WEEK 280 - HOBBIES
HOBBIES

HOBBIES! Another great theme for Year 8 of THE WEEKLY PHOTO CHALLENGE.

What defines a HOBBIES photo? HOBBIES are activities done regularly in one’s leisure time for pleasure. What do you do in your leisure time, regularly, for pleasure? What do your friends or family do regularly in their leisure time for pleasure. Take a picture of somebody that is engaged in their leisure time pleasure. Or take a picture of an item that is used for leisure time pleasure. We aren’t here to judge what people do for leisure time pleasure. We are just here to photograph what give somebody leisure time pleasure.

As you should know, the 1960 Alfred Hitchcock classic PSYCHO is tied for being my favorite movie of all-time. Think about the scene is PSYCHO where Marion Crane and Norman Bates are eating supper together in the backroom of the Bates Motel office, with all of the birds that Norman has stuffed.

INT. NORMAN’S PARLOR -(NIGHT)

In the darkened room, lit only by the light from the office spilling in, we see Norman placing the tray on a table. Mary comes to the doorway, pauses. Norman straightens up, goes to lamp, turns on the light.

Mary is startled by the room. Even in the dimness of one lamp, the strange, extraordinary nature of the room rushes
up at one. It is a room of birds. Stuffed birds, all over the room, on every available surface, one even clinging to
the old fashioned fringed shade of the lamp. The birds are of many varieties, beautiful, grand, horrible, preying. Mary
stares in awe and a certain fascinated horror.

CLOSE UP – THE VARIOUS BIRDS TWO SHOT – MARY AND NORMAN

NORMAN
Please sit down. On the sofa.

As Norman goes about spreading out the bread and ham and pouring the milk, we follow Mary across the room. She studies
the birds as she walks, briefly examines a bookcase stacked with books on the subject of “Taxidermy.”

CLOSE UP – THE BOOKS ON TAXIDERMY MED. CLOSE SHOT – MARY

She notices, too, the paintings on the wall; nudes, primarily, and many with a vaguely religious overtone.

Finally Mary reaches the sofa, sits down, looks at the spread.

MARY
You’re very… kind.

NORMAN
It’s all for you. I’m not hungry.
Please go ahead.

Mary begins to eat, her attitude a bit tense. She takes up a small slice of ham, bites off a tiny bite, nibbles at it in the manner of one disturbed and preoccupied.

Norman gazes at her, at the tiny bite she has taken, smiles and then laughs.

NORMAN
You eat like a bird.

MARY
You’d know, of course.

NORMAN
Not really. I hear that expression,
that one eats “like a bird,” is really
a falsie, I mean a falsity, because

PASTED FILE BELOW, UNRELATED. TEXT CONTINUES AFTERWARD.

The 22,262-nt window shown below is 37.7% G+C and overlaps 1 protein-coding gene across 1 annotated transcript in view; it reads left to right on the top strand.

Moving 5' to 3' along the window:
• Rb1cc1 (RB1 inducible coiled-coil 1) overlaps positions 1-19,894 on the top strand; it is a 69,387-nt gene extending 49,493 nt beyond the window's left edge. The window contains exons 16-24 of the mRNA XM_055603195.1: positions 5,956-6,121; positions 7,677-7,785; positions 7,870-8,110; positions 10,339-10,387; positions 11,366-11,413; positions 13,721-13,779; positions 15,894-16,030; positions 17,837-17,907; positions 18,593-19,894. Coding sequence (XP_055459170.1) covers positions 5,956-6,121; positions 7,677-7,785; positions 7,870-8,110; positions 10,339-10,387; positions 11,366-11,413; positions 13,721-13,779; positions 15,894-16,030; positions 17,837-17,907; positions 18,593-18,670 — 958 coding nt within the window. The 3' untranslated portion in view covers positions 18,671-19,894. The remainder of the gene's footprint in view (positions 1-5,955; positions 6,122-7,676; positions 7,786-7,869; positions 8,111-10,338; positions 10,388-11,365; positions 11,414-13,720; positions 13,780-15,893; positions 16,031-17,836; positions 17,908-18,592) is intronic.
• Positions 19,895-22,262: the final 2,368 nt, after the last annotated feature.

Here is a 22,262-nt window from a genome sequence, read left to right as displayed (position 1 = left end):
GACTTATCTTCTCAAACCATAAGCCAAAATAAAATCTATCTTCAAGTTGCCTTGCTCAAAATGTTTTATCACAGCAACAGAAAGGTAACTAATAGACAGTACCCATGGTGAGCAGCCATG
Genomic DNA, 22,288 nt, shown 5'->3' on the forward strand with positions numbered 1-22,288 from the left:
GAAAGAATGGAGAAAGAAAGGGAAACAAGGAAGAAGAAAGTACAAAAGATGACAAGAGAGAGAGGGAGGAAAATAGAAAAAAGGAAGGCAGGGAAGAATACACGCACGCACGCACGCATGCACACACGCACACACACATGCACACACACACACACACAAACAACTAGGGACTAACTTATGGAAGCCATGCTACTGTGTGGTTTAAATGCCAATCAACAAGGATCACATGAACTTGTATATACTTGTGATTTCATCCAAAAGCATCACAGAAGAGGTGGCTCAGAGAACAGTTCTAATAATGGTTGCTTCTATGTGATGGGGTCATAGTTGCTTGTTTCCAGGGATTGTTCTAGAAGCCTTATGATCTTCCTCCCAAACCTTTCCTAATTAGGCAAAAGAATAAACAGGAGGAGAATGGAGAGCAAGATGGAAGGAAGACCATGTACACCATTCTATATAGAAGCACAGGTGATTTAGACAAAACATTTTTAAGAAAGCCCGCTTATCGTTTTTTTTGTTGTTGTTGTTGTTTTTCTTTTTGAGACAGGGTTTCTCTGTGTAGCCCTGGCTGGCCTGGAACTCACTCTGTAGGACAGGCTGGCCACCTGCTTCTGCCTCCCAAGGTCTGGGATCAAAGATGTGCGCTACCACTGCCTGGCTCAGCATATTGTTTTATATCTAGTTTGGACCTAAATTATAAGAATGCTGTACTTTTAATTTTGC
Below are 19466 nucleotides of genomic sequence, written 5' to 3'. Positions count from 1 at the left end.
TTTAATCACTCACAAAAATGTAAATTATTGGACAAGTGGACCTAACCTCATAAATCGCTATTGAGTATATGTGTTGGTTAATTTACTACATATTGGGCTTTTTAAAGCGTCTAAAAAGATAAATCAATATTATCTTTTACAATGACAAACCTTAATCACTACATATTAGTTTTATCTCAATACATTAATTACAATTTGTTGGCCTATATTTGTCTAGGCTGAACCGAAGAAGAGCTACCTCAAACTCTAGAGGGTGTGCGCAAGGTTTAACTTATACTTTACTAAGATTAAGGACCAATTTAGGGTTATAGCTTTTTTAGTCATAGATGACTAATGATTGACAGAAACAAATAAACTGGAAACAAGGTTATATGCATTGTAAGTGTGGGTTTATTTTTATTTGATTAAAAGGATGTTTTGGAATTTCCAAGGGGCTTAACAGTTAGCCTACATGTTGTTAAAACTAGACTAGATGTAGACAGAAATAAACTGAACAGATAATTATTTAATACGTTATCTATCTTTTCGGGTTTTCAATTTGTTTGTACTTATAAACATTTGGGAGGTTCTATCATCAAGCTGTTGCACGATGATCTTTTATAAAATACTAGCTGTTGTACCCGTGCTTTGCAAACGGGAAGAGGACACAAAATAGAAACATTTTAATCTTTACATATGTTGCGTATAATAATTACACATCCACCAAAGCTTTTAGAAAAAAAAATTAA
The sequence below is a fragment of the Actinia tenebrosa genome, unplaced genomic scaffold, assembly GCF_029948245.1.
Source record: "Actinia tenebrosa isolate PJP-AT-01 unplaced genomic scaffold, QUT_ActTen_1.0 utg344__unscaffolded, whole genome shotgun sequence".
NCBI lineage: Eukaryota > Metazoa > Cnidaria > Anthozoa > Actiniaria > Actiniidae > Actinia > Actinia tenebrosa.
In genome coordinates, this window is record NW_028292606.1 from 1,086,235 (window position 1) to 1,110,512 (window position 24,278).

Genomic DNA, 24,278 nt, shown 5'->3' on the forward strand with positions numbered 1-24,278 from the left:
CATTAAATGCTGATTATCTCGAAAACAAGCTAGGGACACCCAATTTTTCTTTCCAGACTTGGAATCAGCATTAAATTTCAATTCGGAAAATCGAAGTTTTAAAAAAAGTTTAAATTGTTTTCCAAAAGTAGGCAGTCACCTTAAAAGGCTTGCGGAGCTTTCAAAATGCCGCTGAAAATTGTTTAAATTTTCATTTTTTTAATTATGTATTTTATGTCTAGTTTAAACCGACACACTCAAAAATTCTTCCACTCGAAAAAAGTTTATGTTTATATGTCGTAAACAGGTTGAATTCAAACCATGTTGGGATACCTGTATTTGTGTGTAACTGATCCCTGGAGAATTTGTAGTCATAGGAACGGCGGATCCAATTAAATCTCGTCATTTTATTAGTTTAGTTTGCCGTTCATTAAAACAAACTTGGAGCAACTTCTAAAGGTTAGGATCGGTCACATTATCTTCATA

birds eat a tremendous lot.
(A pause, then
explaining)
Oh, I don’t know anything about birds.
My hobby is stuffing things…
taxidermy. And I guess I’d just rather
stuff birds because… well, I hate
the look of beasts when they’re
stuffed, foxes and chimps and all…
some people even stuff dogs and
cats… but I can’t… I think only
birds look well stuffed because
they’re rather… passive, to begin
with… most of them…

He trails off, his exuberance failing in the rushing return of his natural hesitancy and discomfort. Mary looks at him,
with some compression, smiles.

MARY
It’s a strange hobby. Curious, I
mean.

NORMAN
Uncommon, too.

MARY
I imagine so.

NORMAN
It’s not as expensive as you’d think.
Cheap, really. Needles, thread,
sawdust .. the chemicals are all
that cost anything.
(He goes quiet, looks
disturbed)

MARY
A man should have a hobby.

NORMAN
It’s more than a hobby… sometimes…
a hobby is supposed to pass the time,
not fill it.

When you are preparing to take your HOBBIES photo, meditate on an activity that passes the time, but doesn’t fill it.

Then send me you submission(s) by 11 AM next Monday. Remember, while I might consider you FAMILY, the picture has to be taken between 12:01 PM today and 11 AM next Monday. This isn’t a curate your photos project. This is a get your butt off the couch (unless you are taking your picture from the couch) and take pictures challenge.

You can send your images to either bennett@photography139.com OR you may text them to my Pixel 5.

That is all I got, so if the good Lord’s willin’ and the creek don’t rise, we will all be sharing our idea of HOBBIES in this place that passes the time next Monday.

Alexis Prego Uno

A couple months back I met Alexis at McFarland Park to take some pictures of her shortly before she gave birth to Anela. While 2020 was a cesspool of terrible, I did add two great-nieces to my family. In Anela and Dahlia. Here is the first collection of Alexis pregnancy pictures:


Alexis Pregnant with Anela

Alexis Pregnant with Anela

Alexis Pregnant with Anela

Alexis Pregnant with Anela

Alexis Pregnant with Anela

Alexis Pregnant with Anela

Alexis Pregnant with Anela

Alexis Pregnant with Anela

Alexis Pregnant with Anela

Alexis Pregnant with Anela

Alexis Pregnant with Anela